Music Banter

Go Back   Music Banter > Artists Corner > Talk Instruments
Register Blogging Search Today's Posts Mark Forums Read
Welcome to Music Banter Forum! Make sure to register - it's free and very quick! You have to register before you can post and participate in our discussions with over 70,000 other registered members. After you create your free account, you will be able to customize many options, you will have the full access to over 1,100,000 posts.

Thread Tools Display Modes
Old 07-20-2009, 11:04 PM   #1 (permalink)
Join Date: Jul 2009
Posts: 23
Default vocorder software

i do alot of home recording but i really cant sing. i have been thinking about buying a vocoder but i dont have the money to do so. most of the vst stuff that i have found are just used as effects.
i was kind of looking for something that i could put a recording of a monotone vocal part in and then put it to midi notes to change the pitch. dose anything like that exist or are there any better ways to go about this?
nickn is offline   Reply With Quote
Old 07-21-2009, 01:27 PM   #2 (permalink)
Partying on the inside
Freebase Dali's Avatar
Join Date: Mar 2009
Posts: 5,329

Yea they have stuff like that.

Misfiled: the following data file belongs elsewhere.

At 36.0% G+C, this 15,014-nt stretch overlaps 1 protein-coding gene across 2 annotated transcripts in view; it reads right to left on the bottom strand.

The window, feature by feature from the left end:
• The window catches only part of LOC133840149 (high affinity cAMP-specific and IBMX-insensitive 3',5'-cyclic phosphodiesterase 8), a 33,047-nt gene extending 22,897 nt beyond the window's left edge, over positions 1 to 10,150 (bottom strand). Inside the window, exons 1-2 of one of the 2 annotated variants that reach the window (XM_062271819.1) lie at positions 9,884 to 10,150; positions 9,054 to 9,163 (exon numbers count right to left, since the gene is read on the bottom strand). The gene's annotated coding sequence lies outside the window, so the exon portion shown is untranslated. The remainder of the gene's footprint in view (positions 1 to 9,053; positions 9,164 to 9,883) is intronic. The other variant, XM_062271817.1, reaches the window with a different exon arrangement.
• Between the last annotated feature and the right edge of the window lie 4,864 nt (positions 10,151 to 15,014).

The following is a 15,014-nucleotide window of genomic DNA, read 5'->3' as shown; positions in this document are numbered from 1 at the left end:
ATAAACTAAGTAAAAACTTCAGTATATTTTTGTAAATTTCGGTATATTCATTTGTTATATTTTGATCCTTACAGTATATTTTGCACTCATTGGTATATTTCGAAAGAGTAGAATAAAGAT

Cher and T-Pain have popularized the effect, albeit an extreme abuse of what's known as an auto-tune program.

The most well known program for manipulating your sung notes is Antares Auto-Tune.
Basically what happens is you record your vocals and load the audio into the program (which can work as a plug-in in your host music program) and gently nudge your notes into the correct intonation via pitch envelopes that you can draw freely and with note-lines as guides.

You wouldn't want to sing monotone and then alter the pitch into note changes unless you were going for a very unnatural sound. The better way would be to get as close as possible, and use the auto-tune program to make minor adjustments. Doing it that way lets you retain as much of the original timbre as possible because you're not making wide changes. The result is a more natural and believable vocal.

A lot of recording studios use those types of programs to dial in the perfect pitches when the vocalist simply can't.
The biggest downfall to this is you end up with "too-perfect" vocals and it takes away from the realism of vocal musicianship. I can listen to songs on the radio and spot the use of those programs easily. Most of the time it's a distraction because the result is obvious.
Freebase Dali is offline   Reply With Quote

Thread Tools
Display Modes

Similar Threads

© 2003-2020 Advameg, Inc.